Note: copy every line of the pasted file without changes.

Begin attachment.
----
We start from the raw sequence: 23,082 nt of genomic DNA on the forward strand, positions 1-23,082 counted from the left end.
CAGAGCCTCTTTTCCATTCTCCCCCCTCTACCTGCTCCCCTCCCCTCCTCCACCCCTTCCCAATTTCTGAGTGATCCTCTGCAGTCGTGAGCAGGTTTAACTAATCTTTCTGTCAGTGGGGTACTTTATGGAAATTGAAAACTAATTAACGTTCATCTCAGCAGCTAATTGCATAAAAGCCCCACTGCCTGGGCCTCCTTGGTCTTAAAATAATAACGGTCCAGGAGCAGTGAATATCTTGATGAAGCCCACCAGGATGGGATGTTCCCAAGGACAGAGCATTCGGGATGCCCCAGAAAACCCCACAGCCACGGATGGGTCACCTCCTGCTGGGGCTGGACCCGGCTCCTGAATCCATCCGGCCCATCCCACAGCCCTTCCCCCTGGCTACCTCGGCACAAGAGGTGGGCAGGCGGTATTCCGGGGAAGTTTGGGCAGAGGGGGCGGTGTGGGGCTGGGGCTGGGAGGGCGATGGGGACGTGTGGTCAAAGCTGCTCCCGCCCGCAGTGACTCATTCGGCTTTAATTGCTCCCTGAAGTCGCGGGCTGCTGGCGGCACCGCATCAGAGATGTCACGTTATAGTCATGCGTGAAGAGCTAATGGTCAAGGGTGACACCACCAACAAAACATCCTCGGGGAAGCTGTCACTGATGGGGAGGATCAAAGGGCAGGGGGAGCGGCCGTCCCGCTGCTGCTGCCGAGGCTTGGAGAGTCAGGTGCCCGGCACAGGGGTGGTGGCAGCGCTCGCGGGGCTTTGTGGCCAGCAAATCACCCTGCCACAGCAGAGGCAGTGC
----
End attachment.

We start from the raw sequence: 23,082 nt of genomic DNA on the forward strand, positions 1-23,082 counted from the left end.
CAGAGCCTCTTTTCCATTCTCCCCCCTCTACCTGCTCCCCTCCCCTCCTCCACCCCTTCCCAATTTCTGAGTGATCCTCTGCAGTCGTGAGCAGGTTTAACTAATCTTTCTGTCAGTGGGGTACTTTATGGAAATTGAAAACTAATTAACGTTCATCTCAGCAGCTAATTGCATAAAAGCCCCACTGCCTGGGCCTCCTTGGTCTTAAAATAATAACGGTCCAGGAGCAGTGAATATCTTGATGAAGCCCACCAGGATGGGATGTTCCCAAGGACAGAGCATTCGGGATGCCCCAGAAAACCCCACAGCCACGGATGGGTCACCTCCTGCTGGGGCTGGACCCGGCTCCTGAATCCATCCGGCCCATCCCACAGCCCTTCCCCCTGGCTACCTCGGCACAAGAGGTGGGCAGGCGGTATTCCGGGGAAGTTTGGGCAGAGGGGGCGGTGTGGGGCTGGGGCTGGGAGGGCGATGGGGACGTGTGGTCAAAGCTGCTCCCGCCCGCAGTGACTCATTCGGCTTTAATTGCTCCCTGAAGTCGCGGGCTGCTGGCGGCACCGCATCAGAGATGTCACGTTATAGTCATGCGTGAAGAGCTAATGGTCAAGGGTGACACCACCAACAAAACATCCTCGGGGAAGCTGTCACTGATGGGGAGGATCAAAGGGCAGGGGGAGCGGCCGTCCCGCTGCTGCTGCCGAGGCTTGGAGAGTCAGGTGCCCGGCACAGGGGTGGTGGCAGCGCTCGCGGGGCTTTGTGGCCAGCAAATCACCCTGCCACAGCAGAGGCAGTGC